The Power and the Glory
The protagonist of the story, the priest is waging a war on two fronts: haunted by his sinful past, he struggles internally with deep qualms about himself, and pursued by the authorities, he works to evade capture by the police for as long as he can. The priest is not a conventional hero: he is at times cowardly, self-interested, suspicious, and pleasure-oriented. That is to say he is human. The extraordinary hardships he has endured on the run from the government for eight years have transformed him into a much more resilient and mentally strong individual, although he still carries around with him strong feelings of guilt and worthlessness. He is self-critical almost to a fault.
What is remarkable about Greene's depiction of this person is that he refuses to spare us the priest's less-than-noble side, and yet also convincingly shows him overcoming his weaknesses and performing acts of great heroism. The most important single act comes near the end of the novel, when he decides to accompany the mestizo back across the border, to the state in which he is being hunted, in order to hear the confession of a dying man. The priest does not recognize the real value of his actions, nor does he fully comprehend what kind of impact he has had on people's lives. He tends to hear only from those people who have been hurt or disappointed by him in some way: Maria, Brigida, the pious woman. He does not see the many people whose lives have been touched merely by coming into contact with him or hearing about his death; Mr. Tench and the boy are the two most notable examples. Because this positive influence remains hidden to him, the priest does not have a true conception of the value of his life, and therefore, remains an extremely humble man to the day of his death. He also feels that he can never be truly penitent for his sexual relationship with Maria, since it produced Brigida, his daughter, whom he loves very deeply.
Driven by an obsessive hatred for the Catholic Church, the lieutenant will stop at nothing to apprehend and execute the priest, who, he believes, is the last remaining clergyman in the state. The lieutenant is a principled, disciplined man with a strong sense of justice. He is committed to political ideals that he thinks will help the poor and create equality and tolerance in the state. Unfortunately, he oftentimes allows his focus on his noble goal to obscure questions about the means he is employing to reach that goal. The most striking example of this is his decision to round up hostages and execute people if the villagers lie to him about the priest's whereabouts. As we see, the selection process is entirely arbitrary, hardly just, and extremely violent. It is easy to see why the people are as skeptical of the state as they are of the church. But even this person is capable of change. From time to time throughout the novel he shows that he is not an unkind person. After his conversation with the captured priest, he softens considerably, trying to find someone to hear the priest's confession and bringing him a bottle of brandy to quiet his fears. The political movement to which he belongs has taught him to look at people in generalized terms: that is, all priests are bad and all those working for the lieutenant's cause are good. The priest, who proves himself to be modest, intelligent and compassionate, disrupts the lieutenant's habitual way of looking at the Catholic clergy. By the end of the novel, he has accomplished his mission, but he feels a strange sense of emptiness and despondency. Without a target, his life has no meaning or sense of purpose and Greene suggests that lingering doubts fill the lieutenant's mind troubling him about whether he has done the right thing by killing the priest.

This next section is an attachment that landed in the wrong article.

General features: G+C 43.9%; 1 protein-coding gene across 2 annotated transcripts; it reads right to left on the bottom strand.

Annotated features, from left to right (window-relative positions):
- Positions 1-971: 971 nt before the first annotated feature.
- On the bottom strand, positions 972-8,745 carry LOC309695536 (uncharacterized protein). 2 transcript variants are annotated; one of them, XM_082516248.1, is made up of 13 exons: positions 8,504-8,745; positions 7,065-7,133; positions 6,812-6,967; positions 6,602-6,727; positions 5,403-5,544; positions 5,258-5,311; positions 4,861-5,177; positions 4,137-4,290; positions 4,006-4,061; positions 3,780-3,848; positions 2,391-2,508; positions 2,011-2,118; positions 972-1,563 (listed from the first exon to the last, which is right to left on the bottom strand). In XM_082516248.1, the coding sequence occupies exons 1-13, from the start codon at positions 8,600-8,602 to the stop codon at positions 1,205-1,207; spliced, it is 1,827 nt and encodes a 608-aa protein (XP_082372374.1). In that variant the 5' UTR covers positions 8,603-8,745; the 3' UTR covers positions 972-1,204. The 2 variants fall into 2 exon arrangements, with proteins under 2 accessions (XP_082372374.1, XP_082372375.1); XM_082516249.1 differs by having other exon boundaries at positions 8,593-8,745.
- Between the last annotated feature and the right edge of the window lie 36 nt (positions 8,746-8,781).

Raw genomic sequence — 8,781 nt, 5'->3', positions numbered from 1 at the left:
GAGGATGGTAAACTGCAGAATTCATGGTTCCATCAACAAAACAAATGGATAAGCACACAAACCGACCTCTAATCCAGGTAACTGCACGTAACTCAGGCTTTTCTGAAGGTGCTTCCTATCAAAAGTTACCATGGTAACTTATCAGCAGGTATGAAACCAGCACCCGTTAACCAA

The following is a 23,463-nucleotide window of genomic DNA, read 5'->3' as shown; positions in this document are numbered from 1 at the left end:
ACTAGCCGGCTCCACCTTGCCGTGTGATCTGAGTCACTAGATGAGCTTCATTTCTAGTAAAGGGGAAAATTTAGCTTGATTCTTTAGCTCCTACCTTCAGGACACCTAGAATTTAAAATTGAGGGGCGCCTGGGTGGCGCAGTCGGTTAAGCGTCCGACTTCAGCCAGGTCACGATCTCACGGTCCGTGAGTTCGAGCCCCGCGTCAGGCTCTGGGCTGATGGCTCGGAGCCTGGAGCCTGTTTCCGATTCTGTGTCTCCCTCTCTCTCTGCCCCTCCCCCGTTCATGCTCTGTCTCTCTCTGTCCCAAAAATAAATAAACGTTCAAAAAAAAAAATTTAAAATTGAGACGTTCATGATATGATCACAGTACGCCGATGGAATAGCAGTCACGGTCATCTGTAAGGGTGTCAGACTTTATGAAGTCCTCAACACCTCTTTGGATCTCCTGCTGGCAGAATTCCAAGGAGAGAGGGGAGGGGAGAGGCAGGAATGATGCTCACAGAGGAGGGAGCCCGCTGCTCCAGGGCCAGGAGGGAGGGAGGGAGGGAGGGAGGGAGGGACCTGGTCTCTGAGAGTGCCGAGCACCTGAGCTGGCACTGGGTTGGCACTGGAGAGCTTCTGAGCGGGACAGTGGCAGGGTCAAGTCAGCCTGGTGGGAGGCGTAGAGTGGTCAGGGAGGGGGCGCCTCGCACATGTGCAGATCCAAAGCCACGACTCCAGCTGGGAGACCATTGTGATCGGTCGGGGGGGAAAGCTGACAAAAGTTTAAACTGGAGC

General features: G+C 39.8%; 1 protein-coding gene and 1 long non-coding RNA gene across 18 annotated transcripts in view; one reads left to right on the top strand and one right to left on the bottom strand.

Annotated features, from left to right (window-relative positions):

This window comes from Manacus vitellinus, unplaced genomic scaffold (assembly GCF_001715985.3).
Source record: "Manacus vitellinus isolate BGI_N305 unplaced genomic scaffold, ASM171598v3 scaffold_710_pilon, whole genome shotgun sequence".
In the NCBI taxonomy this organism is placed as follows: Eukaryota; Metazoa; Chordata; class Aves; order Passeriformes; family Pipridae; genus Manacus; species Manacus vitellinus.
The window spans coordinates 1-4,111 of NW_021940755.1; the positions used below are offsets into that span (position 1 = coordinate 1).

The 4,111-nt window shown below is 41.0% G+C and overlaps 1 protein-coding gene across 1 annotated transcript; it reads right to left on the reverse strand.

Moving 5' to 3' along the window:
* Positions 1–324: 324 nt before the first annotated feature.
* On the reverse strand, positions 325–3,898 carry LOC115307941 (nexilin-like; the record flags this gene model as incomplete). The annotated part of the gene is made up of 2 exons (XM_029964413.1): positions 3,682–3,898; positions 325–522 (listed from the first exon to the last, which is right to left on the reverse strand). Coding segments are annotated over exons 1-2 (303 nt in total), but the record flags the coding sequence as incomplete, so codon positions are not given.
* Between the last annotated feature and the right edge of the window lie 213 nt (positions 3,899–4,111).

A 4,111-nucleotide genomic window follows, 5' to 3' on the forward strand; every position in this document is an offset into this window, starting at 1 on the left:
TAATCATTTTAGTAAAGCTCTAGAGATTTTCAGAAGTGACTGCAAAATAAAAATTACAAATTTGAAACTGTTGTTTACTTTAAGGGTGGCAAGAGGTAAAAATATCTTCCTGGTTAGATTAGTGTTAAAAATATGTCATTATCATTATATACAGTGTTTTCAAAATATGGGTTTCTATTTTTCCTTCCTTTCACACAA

The mestizo, who functions as a "Judas" figure of the novel, appears at significant points throughout the priest's journey. The irony is that although he means the priest nothing but harm, he actually provides opportunities for the priest to commit heroic acts. It begins with the small sacrifice after the two first meet: the priest refuses to abandon the mestizo when he falls ill, finally putting him on the back of a mule and sending him towards a town. When the mestizo tracks him down on the other side of the border, the trap he has set becomes an opportunity for the priest to turn away from the life of leisure, and recommit himself to his ideals and his duties. The mestizo, always interested in getting something for nothing, asks the captured priest to pray for him. The priest tells him that forgiveness cannot be given out, but must be worked for, and that he had better do some true soul-searching if he is concerned about the sins he has committed. The mestizo is in many ways the mirror image of the priest: the priest has done this soul-searching but despairs over having no third-party to hear his confession. But, while the priest attempts to root out all self-interested motivations from his mind, the mestizo is concerned only with his own advantage. Nevertheless, the priest's actions towards the mestizo make the mestizo a sympathetic character.
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